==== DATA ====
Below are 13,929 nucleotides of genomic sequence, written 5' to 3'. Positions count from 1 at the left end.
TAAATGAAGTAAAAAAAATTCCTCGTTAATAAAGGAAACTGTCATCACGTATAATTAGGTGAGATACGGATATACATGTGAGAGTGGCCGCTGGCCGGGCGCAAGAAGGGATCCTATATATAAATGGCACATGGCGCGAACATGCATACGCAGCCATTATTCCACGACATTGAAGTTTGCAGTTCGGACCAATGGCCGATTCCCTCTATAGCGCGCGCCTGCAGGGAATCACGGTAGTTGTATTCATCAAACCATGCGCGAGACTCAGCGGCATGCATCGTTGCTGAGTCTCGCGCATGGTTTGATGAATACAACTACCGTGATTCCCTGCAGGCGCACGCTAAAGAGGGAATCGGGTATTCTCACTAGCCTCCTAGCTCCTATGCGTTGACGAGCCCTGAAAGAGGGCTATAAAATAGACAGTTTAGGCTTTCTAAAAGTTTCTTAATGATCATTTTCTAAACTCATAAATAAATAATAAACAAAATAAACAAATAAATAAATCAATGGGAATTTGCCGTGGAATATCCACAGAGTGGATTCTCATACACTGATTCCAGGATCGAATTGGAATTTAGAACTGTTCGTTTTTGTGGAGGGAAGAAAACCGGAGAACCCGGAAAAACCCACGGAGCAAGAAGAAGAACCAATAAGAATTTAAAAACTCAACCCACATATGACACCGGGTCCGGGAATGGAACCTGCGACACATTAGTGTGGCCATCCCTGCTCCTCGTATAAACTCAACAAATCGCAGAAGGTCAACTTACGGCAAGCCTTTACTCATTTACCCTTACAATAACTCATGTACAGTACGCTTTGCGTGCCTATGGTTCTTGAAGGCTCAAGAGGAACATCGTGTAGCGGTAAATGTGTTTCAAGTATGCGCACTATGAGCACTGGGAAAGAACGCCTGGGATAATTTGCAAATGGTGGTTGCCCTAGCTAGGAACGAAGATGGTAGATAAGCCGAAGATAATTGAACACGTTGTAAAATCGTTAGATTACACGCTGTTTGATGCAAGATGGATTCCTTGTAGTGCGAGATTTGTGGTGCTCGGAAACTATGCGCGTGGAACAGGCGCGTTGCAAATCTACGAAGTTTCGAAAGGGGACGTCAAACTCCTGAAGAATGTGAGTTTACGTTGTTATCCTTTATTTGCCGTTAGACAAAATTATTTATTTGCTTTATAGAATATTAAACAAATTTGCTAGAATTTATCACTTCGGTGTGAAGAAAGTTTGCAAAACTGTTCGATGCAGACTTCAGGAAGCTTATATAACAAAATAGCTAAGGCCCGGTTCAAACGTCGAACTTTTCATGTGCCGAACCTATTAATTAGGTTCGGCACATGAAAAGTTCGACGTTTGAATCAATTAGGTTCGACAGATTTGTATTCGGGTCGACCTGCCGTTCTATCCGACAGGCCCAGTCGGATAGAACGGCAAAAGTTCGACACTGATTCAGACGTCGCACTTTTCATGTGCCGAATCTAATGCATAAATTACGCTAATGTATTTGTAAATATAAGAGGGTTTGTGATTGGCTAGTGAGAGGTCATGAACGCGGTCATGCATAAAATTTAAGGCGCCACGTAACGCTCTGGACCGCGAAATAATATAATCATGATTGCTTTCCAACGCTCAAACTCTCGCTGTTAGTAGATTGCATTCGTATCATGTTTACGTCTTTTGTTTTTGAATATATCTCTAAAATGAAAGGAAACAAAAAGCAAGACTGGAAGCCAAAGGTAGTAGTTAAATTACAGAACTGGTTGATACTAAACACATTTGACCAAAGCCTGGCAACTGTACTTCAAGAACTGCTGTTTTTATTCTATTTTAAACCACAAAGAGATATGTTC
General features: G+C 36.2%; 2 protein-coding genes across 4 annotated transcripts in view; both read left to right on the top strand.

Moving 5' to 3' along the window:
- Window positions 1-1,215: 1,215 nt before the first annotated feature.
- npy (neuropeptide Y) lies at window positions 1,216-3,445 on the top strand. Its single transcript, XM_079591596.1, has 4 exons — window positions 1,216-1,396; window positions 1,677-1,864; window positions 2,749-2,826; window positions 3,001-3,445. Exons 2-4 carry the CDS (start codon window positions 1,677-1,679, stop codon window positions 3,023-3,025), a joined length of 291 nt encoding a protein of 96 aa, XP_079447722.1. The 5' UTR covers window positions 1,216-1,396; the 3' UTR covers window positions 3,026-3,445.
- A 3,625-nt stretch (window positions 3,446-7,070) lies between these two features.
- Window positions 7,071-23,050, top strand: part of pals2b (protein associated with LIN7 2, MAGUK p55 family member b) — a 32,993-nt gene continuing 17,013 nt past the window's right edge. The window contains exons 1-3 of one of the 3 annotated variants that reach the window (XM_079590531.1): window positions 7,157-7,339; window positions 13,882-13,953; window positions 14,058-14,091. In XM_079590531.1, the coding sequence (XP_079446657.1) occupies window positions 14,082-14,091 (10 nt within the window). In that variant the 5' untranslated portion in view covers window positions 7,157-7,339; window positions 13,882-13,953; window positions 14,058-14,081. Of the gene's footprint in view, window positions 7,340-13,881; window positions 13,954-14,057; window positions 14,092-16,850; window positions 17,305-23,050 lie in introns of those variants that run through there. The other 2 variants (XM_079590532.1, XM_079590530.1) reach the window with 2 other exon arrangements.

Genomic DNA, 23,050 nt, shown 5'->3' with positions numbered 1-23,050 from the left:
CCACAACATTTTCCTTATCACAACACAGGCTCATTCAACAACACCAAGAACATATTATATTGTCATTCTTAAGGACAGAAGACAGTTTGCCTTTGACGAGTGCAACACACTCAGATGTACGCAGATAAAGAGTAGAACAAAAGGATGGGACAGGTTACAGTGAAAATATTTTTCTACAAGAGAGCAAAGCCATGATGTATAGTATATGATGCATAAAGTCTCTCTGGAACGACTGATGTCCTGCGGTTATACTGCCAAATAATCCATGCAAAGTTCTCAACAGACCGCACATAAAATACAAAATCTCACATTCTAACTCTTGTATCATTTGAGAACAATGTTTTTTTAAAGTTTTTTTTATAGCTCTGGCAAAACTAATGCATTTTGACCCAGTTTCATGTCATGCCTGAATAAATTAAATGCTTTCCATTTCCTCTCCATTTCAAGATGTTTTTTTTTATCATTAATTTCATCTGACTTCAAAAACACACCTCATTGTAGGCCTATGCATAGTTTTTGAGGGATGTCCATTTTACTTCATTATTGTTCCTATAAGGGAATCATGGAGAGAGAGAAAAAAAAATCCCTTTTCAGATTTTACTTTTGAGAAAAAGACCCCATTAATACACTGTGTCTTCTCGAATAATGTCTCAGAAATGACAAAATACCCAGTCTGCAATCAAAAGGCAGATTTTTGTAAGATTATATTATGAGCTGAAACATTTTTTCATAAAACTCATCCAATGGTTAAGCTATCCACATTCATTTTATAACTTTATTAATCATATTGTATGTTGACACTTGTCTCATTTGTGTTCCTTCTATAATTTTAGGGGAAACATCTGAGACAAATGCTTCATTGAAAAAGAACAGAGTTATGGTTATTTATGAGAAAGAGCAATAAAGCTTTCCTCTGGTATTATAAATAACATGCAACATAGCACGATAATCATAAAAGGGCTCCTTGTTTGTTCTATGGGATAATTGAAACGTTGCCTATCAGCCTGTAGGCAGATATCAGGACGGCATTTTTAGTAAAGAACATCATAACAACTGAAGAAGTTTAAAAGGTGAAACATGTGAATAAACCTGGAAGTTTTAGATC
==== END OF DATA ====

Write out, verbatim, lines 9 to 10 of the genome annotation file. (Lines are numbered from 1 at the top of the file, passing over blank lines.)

Genomic DNA, 23,050 nt, shown 5'->3' with positions numbered 1-23,050 from the left:
CCACAACATTTTCCTTATCACAACACAGGCTCATTCAACAACACCAAGAACATATTATATTGTCATTCTTAAGGACAGAAGACAGTTTGCCTTTGACGAGTGCAACACACTCAGATGTACGCAGATAAAGAGTAGAACAAAAGGATGGGACAGGTTACAGTGAAAATATTTTTCTACAAGAGAGCAAAGCCATGATGTATAGTATATGATGCATAAAGTCTCTCTGGAACGACTGATGTCCTGCGGTTATACTGCCAAATAATCCATGCAAAGTTCTCAACAGACCGCACATAAAATACAAAATCTCACATTCTAACTCTTGTATCATTTGAGAACAATGTTTTTTTAAAGTTTTTTTTATAGCTCTGGCAAAACTAATGCATTTTGACCCAGTTTCATGTCATGCCTGAATAAATTAAATGCTTTCCATTTCCTCTCCATTTCAAGATGTTTTTTTTTATCATTAATTTCATCTGACTTCAAAAACACACCTCATTGTAGGCCTATGCATAGTTTTTGAGGGATGTCCATTTTACTTCATTATTGTTCCTATAAGGGAATCATGGAGAGAGAGAAAAAAAAATCCCTTTTCAGATTTTACTTTTGAGAAAAAGACCCCATTAATACACTGTGTCTTCTCGAATAATGTCTCAGAAATGACAAAATACCCAGTCTGCAATCAAAAGGCAGATTTTTGTAAGATTATATTATGAGCTGAAACATTTTTTCATAAAACTCATCCAATGGTTAAGCTATCCACATTCATTTTATAACTTTATTAATCATATTGTATGTTGACACTTGTCTCATTTGTGTTCCTTCTATAATTTTAGGGGAAACATCTGAGACAAATGCTTCATTGAAAAAGAACAGAGTTATGGTTATTTATGAGAAAGAGCAATAAAGCTTTCCTCTGGTATTATAAATAACATGCAACATAGCACGATAATCATAAAAGGGCTCCTTGTTTGTTCTATGGGATAATTGAAACGTTGCCTATCAGCCTGTAGGCAGATATCAGGACGGCATTTTTAGTAAAGAACATCATAACAACTGAAGAAGTTTAAAAGGTGAAACATGTGAATAAACCTGGAAGTTTTAGATC